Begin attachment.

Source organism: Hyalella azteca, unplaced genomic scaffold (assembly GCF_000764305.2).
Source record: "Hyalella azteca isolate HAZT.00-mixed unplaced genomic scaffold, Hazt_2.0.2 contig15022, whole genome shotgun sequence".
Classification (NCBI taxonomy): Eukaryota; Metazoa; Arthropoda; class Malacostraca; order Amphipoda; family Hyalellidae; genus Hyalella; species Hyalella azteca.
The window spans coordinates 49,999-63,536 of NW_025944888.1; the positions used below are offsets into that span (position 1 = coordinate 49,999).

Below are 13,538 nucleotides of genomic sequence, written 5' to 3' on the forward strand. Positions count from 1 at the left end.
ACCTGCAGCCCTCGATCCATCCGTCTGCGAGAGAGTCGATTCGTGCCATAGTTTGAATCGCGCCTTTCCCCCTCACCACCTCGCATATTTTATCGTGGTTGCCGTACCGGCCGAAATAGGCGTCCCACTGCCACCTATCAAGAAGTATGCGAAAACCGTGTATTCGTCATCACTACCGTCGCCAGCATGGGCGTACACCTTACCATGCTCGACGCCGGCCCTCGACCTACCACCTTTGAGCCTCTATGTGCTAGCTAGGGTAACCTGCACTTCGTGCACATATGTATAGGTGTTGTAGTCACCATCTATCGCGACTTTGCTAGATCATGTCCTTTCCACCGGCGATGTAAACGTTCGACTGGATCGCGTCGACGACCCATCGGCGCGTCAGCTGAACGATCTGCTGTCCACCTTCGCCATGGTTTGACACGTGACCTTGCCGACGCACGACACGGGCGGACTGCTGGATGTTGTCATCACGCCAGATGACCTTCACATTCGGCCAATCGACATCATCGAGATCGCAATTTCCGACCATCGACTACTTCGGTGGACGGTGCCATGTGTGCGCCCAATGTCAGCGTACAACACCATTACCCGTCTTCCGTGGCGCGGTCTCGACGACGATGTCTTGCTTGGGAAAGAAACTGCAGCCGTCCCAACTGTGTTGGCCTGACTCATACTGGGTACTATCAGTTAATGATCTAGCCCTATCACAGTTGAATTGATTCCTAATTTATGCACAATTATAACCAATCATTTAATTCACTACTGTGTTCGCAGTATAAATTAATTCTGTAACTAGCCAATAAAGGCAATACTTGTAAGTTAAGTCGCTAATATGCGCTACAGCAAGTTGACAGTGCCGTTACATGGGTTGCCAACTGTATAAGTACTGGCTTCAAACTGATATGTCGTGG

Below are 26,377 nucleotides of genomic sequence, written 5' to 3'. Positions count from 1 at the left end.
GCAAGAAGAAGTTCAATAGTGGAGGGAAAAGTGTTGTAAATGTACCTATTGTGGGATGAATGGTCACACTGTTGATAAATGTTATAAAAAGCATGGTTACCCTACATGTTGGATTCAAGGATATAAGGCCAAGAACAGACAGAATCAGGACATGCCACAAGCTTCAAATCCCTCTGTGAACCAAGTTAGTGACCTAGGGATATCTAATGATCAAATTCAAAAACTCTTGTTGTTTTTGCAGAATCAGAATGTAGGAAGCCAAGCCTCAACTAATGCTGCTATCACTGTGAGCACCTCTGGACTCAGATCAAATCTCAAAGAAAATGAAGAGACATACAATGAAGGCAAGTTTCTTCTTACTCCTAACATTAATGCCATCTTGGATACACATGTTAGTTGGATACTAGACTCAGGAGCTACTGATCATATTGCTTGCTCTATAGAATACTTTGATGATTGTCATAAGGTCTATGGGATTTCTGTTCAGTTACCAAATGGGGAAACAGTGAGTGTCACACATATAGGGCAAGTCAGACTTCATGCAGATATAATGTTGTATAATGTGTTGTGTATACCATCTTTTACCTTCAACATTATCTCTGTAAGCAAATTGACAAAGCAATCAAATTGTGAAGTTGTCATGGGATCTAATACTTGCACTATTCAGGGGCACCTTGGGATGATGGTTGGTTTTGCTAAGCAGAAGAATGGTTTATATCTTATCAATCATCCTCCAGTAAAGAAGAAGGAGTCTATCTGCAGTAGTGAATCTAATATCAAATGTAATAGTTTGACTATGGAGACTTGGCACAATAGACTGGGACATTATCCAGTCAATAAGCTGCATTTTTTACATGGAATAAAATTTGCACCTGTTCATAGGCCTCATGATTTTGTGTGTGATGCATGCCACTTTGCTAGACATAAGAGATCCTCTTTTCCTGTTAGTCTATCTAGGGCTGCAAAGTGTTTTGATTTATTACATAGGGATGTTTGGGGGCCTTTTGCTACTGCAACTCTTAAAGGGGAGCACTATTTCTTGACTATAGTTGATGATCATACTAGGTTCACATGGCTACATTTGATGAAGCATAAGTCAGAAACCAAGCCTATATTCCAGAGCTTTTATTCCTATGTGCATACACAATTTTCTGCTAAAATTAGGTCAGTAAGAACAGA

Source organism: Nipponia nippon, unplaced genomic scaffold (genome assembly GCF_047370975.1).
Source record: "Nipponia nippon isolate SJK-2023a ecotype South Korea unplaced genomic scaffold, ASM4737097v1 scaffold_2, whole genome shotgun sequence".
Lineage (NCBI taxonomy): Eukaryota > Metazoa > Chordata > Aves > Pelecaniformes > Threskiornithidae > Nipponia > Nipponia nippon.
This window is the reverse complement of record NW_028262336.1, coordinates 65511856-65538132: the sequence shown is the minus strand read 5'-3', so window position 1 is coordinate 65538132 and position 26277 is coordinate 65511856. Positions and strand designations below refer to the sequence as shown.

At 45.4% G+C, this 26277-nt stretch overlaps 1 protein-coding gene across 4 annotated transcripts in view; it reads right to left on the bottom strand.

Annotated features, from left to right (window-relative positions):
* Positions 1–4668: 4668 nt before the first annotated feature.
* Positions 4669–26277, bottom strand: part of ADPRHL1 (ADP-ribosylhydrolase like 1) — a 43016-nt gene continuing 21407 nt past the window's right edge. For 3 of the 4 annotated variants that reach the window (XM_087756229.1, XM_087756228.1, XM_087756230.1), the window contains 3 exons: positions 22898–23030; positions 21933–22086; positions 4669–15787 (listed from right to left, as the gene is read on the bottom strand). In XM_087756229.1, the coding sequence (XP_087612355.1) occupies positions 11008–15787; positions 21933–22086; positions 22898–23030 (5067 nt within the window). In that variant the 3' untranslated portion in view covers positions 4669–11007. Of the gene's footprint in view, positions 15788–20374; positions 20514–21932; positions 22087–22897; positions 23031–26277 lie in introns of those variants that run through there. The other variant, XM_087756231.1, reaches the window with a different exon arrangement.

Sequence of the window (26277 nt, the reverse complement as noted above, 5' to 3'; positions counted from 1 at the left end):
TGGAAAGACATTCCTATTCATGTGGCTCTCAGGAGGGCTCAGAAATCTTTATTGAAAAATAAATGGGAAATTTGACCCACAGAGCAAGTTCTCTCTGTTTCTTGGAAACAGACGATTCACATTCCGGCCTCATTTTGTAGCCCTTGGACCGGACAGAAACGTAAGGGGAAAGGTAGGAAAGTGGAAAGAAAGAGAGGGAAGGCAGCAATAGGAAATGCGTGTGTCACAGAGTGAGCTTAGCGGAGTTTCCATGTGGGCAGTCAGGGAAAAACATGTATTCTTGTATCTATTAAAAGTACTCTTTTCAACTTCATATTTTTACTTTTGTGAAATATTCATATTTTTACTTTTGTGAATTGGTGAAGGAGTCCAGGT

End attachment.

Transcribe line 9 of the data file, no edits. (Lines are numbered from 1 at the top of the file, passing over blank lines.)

Source organism: Nipponia nippon, unplaced genomic scaffold (genome assembly GCF_047370975.1).